Various research groups have demonstrated three methods of limiting the amplitude of the transients: pump control, link control, and laser control. In brief, pump control involves adjusting the pump power to control the gain of the EDFA during the transient period.2 Link control involves protecting surviving channels on a link-by-link basis. It requires the use of a control channel whose power is adjusted to hold constant the power of the signal channels.3 Laser control involves generating a compensating signal in the first amplifier with an all-optical feedback laser.4, 5 Next-generation, intelligent EDFAs can limit transients.
BENEFITS OF TRANSIENT CONTROL
The control of transients offers numerous system benefits. First, transient control enables flexible, dynamically reconfigurable network architectures. Intelligent EDFAs that limit transients make it possible to reconfigure networks dynamically, taking advantage of available fiber bandwidth wherever it may be. By limiting transients, these devices make it possible to increase or decrease the number of channels flowing through a chain of EDFAs without impairing signal integrity (see Fig. 2).
In addition, transient control enables longer-reach systems. Current networks contain expensive regenerators spaced by about 500 km. These regenerators convert the signal from the optical domain to the electrical domain, then retransmit optical signals in order to remove noise and jitter. Carriers are looking to install ultralong-haul networks that contain no regenerators at all, or few regenerators spaced several thousand kilometers apart. These networks will have to continue to contain many EDFAs. Since transients become stronger as they propagate down a chain of EDFAs, they would limit the length of an ultralong-haul network. Transient control can remove this limitation. However, since transients also become faster as they propagate down the chain, transient control mechanisms will have to respond very rapidly in future large-scale networks.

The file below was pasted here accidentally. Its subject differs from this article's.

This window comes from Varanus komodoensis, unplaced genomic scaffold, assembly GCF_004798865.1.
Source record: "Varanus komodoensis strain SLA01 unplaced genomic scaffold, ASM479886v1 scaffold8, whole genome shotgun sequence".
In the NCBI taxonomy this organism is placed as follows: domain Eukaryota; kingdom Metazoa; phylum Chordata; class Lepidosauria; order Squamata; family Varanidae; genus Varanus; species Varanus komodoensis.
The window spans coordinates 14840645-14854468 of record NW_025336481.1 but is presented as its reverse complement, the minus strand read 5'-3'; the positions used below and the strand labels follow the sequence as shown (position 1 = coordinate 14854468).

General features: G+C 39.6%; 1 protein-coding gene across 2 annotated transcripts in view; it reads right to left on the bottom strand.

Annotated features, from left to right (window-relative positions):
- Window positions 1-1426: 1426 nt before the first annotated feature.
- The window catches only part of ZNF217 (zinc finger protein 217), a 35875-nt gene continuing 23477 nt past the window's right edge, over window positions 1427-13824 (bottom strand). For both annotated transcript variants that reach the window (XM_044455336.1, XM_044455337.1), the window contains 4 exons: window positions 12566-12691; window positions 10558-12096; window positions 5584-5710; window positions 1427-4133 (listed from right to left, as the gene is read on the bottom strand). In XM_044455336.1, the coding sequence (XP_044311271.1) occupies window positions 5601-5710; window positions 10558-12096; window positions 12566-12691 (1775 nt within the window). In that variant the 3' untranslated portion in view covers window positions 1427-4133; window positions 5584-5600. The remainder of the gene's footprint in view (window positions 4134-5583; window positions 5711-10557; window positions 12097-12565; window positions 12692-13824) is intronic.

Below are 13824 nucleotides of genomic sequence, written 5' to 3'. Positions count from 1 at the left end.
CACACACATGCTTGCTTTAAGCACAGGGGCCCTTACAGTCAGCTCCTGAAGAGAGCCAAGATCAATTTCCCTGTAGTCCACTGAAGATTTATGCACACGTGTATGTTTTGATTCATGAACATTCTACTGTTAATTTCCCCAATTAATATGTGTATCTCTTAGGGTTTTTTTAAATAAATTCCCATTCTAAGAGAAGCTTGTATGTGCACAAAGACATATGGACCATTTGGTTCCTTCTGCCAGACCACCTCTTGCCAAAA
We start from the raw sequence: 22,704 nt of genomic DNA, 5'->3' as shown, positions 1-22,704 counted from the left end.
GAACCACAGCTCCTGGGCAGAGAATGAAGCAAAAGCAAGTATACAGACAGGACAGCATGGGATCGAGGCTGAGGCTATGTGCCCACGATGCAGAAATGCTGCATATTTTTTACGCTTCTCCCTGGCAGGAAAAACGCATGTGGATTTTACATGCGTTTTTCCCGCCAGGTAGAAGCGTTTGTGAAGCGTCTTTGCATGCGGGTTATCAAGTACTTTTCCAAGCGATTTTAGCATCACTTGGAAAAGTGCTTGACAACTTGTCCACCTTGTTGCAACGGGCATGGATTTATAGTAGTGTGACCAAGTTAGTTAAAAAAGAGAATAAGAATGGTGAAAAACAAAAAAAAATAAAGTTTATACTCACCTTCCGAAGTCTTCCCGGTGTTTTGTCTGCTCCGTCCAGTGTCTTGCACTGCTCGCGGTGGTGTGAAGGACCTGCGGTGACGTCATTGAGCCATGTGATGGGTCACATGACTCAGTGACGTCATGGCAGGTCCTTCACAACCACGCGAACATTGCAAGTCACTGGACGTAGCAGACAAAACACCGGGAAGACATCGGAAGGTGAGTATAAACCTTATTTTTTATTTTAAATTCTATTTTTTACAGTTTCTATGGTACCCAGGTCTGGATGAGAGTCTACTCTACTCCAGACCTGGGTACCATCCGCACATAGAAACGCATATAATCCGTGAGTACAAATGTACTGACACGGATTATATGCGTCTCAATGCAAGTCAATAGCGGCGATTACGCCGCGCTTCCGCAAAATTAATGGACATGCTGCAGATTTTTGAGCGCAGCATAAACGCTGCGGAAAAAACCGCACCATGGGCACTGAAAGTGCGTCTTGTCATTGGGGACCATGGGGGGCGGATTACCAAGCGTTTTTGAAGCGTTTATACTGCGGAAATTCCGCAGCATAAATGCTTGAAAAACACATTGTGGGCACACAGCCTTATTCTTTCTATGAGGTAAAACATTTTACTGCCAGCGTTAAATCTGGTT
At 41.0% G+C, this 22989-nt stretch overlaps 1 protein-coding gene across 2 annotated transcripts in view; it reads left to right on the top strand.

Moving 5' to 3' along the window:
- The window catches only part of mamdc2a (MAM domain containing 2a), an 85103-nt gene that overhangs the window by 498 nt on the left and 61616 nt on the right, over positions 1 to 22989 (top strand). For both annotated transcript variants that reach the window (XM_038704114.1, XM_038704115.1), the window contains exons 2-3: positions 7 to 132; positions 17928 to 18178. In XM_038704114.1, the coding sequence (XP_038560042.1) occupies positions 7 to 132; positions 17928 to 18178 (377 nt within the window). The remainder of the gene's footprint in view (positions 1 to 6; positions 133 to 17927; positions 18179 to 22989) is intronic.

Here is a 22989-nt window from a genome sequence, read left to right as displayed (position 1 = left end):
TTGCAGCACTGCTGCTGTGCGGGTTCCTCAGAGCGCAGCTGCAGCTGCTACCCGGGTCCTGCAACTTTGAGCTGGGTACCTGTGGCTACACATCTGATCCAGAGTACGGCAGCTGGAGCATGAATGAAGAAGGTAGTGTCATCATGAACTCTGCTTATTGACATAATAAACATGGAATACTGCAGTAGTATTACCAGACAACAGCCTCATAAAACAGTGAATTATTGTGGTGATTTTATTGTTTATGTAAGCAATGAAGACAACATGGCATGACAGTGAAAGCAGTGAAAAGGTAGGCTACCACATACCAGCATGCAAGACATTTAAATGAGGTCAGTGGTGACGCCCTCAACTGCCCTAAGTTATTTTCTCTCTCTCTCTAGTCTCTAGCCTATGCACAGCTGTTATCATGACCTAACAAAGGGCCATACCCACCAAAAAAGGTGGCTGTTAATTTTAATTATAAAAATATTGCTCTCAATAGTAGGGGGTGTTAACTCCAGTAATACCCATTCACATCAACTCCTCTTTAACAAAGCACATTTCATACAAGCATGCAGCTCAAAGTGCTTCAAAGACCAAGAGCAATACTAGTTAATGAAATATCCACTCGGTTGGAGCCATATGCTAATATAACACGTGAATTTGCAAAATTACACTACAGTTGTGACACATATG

Transient control also prevents lost data on surviving channels. Whenever the number of input channels to an EDFA changes abruptly, for whatever reason, transients can cause loss of data on the surviving channels. Transient control prevents lost data by keeping the power levels within limits. In this way, transient control improves system reliability and performance.
Another benefit of transient control is that it enables system upgrades without service interruptions. Generally speaking, when a carrier introduces a new DWDM system, it doesn't start with a fully loaded system. If the system can carry 40 channels, it may use as few as four channels while bringing it up. If channels are added without transient control, data losses may be caused when the system is first shut down. Transient control enables the carrier to increase its number of channels without causing data losses or interrupting service.
Finally, transient control supports higher-capacity networks by making it possible to reconfigure a network dynamically to take advantage of available fiber channels. It also supports higher-capacity networks because the additional safety provided by transient control enables carriers to operate the system with smaller margins—for example, with higher power loading.
- J. L. Zyskind et al., Proc. ECOC, Post Deadline Papers, 49 (1996).
- A. K. Srivastava et al., Proc. OAA, PDP4 (1996).
- J. L. Zyskind et al., Proc. OFC , San Jose, PD31 (1996).
- M. Zirngibl, Elect. Lett., 278(560) (1991).
- J. L. Jackel et al., Proc. OFC, 84 (1997).
Atul Srivastava is chief scientist at Onetta, 1195 Borregas Ave., Sunnyvale, CA 94089. He can be reached at firstname.lastname@example.org.